By Sophie Nielsen-Kolding
At the age of three, her mother opted for adoption in hopes of providing her daughter with a brighter future. She was adopted, by a volunteer worker, but all hopes quickly disappeared as the next 12 years became the worst of this young girls life.
The volunteer worker had convinced the mother of five to let her adopt one of her children, promising a better life for her. Now 20, Alex Trice said that growing up was more like a nightmare.
“She was really abusive and just kind of beat me all the time,” Trice said.
Trice has countless memories of being abused, sometimes beaten to the point where she found herself thinking that she was going to die. She recalls one time when her adoptive mother thought that Trice had rolled her eyes. Trice said that the woman picked her up and slammed her so hard against the wall that all of the pictures fell. Then she felt fingers tighten around her neck.
“She just started really strangling me and said ‘I really just want to kill you right now,’ Trice said.
The woman let her live, but with another kind of fear. Trice recalls the lies that she was told throughout her childhood. She never heard the truth about where she came from.
“Mercedes told me that I was abandoned,” Trice said, “that my biological mother didn’t love me,”
Not only did she hide the truth about Trice’s biological family, she isolated her from everyone else too. “She used to say I was too stupid for school. She said I wouldn’t survive one day in school,” Trice said. So her adoptive mother never let her set foot in a classroom. Until that point, Trice had never had any formal education. She said that her adoptive mother would beat her if she was ever caught trying to read. But one day everything changed.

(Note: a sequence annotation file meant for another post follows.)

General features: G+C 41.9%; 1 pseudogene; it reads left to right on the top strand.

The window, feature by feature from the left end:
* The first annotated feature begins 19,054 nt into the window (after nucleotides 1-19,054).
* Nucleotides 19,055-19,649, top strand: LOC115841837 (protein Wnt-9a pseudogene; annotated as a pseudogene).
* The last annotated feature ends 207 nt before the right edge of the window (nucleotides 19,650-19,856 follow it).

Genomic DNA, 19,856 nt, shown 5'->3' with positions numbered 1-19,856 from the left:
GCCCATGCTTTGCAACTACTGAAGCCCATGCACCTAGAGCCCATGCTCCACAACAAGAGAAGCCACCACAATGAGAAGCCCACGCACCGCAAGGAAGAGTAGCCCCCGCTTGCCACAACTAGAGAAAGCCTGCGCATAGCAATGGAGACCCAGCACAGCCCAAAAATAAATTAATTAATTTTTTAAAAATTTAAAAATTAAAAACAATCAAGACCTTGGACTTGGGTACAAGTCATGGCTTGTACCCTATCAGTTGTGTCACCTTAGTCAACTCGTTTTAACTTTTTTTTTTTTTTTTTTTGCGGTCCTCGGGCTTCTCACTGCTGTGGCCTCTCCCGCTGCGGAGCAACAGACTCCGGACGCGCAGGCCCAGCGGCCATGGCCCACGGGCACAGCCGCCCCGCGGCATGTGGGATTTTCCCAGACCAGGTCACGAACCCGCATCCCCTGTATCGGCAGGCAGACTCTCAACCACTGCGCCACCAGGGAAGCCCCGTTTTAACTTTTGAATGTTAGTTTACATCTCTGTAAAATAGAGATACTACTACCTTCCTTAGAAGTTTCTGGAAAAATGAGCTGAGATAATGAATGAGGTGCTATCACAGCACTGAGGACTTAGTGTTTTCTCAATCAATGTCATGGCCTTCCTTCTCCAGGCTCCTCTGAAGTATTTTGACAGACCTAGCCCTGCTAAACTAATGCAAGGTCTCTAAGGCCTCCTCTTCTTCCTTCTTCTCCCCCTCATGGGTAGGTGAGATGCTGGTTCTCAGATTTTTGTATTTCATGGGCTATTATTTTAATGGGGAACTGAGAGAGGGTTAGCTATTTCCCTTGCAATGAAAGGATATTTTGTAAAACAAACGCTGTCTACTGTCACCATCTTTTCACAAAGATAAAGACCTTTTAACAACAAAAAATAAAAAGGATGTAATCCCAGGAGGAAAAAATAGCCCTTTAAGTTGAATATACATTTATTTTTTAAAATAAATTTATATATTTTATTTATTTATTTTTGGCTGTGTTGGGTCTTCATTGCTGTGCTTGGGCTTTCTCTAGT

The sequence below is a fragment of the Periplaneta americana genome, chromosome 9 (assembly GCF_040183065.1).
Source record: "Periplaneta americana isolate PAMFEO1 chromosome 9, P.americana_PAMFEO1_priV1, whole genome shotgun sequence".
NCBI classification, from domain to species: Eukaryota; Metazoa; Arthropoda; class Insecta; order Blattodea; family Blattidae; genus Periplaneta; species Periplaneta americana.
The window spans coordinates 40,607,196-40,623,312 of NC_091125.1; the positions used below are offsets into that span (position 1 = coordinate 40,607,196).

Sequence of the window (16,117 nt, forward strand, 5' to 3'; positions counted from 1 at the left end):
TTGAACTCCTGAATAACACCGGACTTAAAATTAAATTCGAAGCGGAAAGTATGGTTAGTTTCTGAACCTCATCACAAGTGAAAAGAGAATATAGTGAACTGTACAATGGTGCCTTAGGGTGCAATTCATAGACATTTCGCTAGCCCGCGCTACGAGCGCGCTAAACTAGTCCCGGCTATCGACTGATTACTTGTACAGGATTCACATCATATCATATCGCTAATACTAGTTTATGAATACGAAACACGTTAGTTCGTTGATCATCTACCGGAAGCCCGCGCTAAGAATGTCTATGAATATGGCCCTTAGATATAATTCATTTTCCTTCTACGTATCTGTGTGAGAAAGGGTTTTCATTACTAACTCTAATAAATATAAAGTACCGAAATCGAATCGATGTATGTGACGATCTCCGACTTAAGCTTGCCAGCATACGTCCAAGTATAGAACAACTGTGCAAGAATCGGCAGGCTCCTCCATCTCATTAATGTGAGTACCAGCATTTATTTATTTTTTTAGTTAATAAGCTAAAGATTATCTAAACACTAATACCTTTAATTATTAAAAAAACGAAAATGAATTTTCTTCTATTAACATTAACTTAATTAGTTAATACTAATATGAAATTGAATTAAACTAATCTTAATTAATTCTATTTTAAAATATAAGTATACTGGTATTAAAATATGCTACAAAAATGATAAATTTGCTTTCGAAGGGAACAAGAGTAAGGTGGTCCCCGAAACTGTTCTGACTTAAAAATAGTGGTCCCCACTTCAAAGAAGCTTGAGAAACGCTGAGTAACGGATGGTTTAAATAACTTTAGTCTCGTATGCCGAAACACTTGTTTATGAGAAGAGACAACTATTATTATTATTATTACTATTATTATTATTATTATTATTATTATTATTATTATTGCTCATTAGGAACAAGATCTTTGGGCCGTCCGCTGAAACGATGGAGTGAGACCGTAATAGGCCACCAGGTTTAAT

Trice feels that the neighbors knew of the abuse. After years of waiting, someone finally reported it to child services.
She recalls the day she left her adoptive mother’s house. “I ran inside the house and I told my sisters, I was like, there are social workers outside.”
Next came six months of foster care. She refers to it as, “six months of hell,” where she was moved between families and a group home.
Trice kept in touch with the social worker who had taken her away from the abuse, and despite rules about worker-child relationships, the two had formed a bond. This social worker is Tanya Meachum, and a few months later she quit her job in order to legally adopt a then 15 year-old Trice.
It was only after Trice left her first adoptive mother that she began her formal education. And she started with the first day of high-school.
Once settled in with the Meachums, Trice found out that she had another family that was waiting for her to come home.
In May, Trice met her biological mother, Linda Gwynn, for the first time.
“I was so excited, and I was crying but I was excited,” she said remembering their first contact.
And they hadn’t forgotten about her either. “They had all these pictures of me in their house. And they were like, “we always kept all these pictures all these years because we hoped that one-day we would be able to find you,” Trice said.
Now a junior at Elon University, Trice dove into all the challenges that she saw ahead. A Communications Fellow, Periclean Scholar and online editor-in-chief of the Pendulum, she gives no indication that she skipped eight years of formal education. Her academic advisor, J. McMerty, agrees. He said that Trice is one of the best students in the School of Communications.
From a scared child with one abusive mother, Trice is now a top student in college and two loving moms. A far cry from her abusive past.